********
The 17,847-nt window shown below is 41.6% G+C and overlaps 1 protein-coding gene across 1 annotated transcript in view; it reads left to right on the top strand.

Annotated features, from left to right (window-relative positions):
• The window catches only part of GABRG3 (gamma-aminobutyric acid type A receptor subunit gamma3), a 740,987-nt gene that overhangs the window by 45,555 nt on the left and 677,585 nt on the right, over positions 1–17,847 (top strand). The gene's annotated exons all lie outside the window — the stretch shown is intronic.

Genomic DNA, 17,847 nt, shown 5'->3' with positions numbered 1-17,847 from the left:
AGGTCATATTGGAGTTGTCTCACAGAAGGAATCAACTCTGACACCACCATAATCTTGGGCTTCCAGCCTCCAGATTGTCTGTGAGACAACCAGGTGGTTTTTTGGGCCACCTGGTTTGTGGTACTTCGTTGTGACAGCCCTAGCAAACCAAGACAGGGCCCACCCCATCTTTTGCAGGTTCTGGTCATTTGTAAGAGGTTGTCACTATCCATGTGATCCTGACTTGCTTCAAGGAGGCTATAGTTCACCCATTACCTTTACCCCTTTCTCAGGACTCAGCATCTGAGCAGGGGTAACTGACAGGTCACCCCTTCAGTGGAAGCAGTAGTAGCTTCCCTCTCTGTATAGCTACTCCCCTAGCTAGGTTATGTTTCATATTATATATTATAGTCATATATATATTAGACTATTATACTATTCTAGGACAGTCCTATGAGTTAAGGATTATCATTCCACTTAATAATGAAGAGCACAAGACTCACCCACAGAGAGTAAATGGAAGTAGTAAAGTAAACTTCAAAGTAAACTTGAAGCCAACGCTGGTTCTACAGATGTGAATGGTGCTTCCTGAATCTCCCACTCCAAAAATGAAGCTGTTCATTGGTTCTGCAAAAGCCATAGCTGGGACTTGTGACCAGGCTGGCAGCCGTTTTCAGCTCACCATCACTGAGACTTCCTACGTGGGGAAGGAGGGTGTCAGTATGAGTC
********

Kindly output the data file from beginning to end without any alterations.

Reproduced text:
The 17,847-nt window shown below is 41.6% G+C and overlaps 1 protein-coding gene across 1 annotated transcript in view; it reads left to right on the top strand.

Annotated features, from left to right (window-relative positions):
• The window catches only part of GABRG3 (gamma-aminobutyric acid type A receptor subunit gamma3), a 740,987-nt gene that overhangs the window by 45,555 nt on the left and 677,585 nt on the right, over positions 1–17,847 (top strand). The gene's annotated exons all lie outside the window — the stretch shown is intronic.

Genomic DNA, 17,847 nt, shown 5'->3' with positions numbered 1-17,847 from the left:
AGGTCATATTGGAGTTGTCTCACAGAAGGAATCAACTCTGACACCACCATAATCTTGGGCTTCCAGCCTCCAGATTGTCTGTGAGACAACCAGGTGGTTTTTTGGGCCACCTGGTTTGTGGTACTTCGTTGTGACAGCCCTAGCAAACCAAGACAGGGCCCACCCCATCTTTTGCAGGTTCTGGTCATTTGTAAGAGGTTGTCACTATCCATGTGATCCTGACTTGCTTCAAGGAGGCTATAGTTCACCCATTACCTTTACCCCTTTCTCAGGACTCAGCATCTGAGCAGGGGTAACTGACAGGTCACCCCTTCAGTGGAAGCAGTAGTAGCTTCCCTCTCTGTATAGCTACTCCCCTAGCTAGGTTATGTTTCATATTATATATTATAGTCATATATATATTAGACTATTATACTATTCTAGGACAGTCCTATGAGTTAAGGATTATCATTCCACTTAATAATGAAGAGCACAAGACTCACCCACAGAGAGTAAATGGAAGTAGTAAAGTAAACTTCAAAGTAAACTTGAAGCCAACGCTGGTTCTACAGATGTGAATGGTGCTTCCTGAATCTCCCACTCCAAAAATGAAGCTGTTCATTGGTTCTGCAAAAGCCATAGCTGGGACTTGTGACCAGGCTGGCAGCCGTTTTCAGCTCACCATCACTGAGACTTCCTACGTGGGGAAGGAGGGTGTCAGTATGAGTC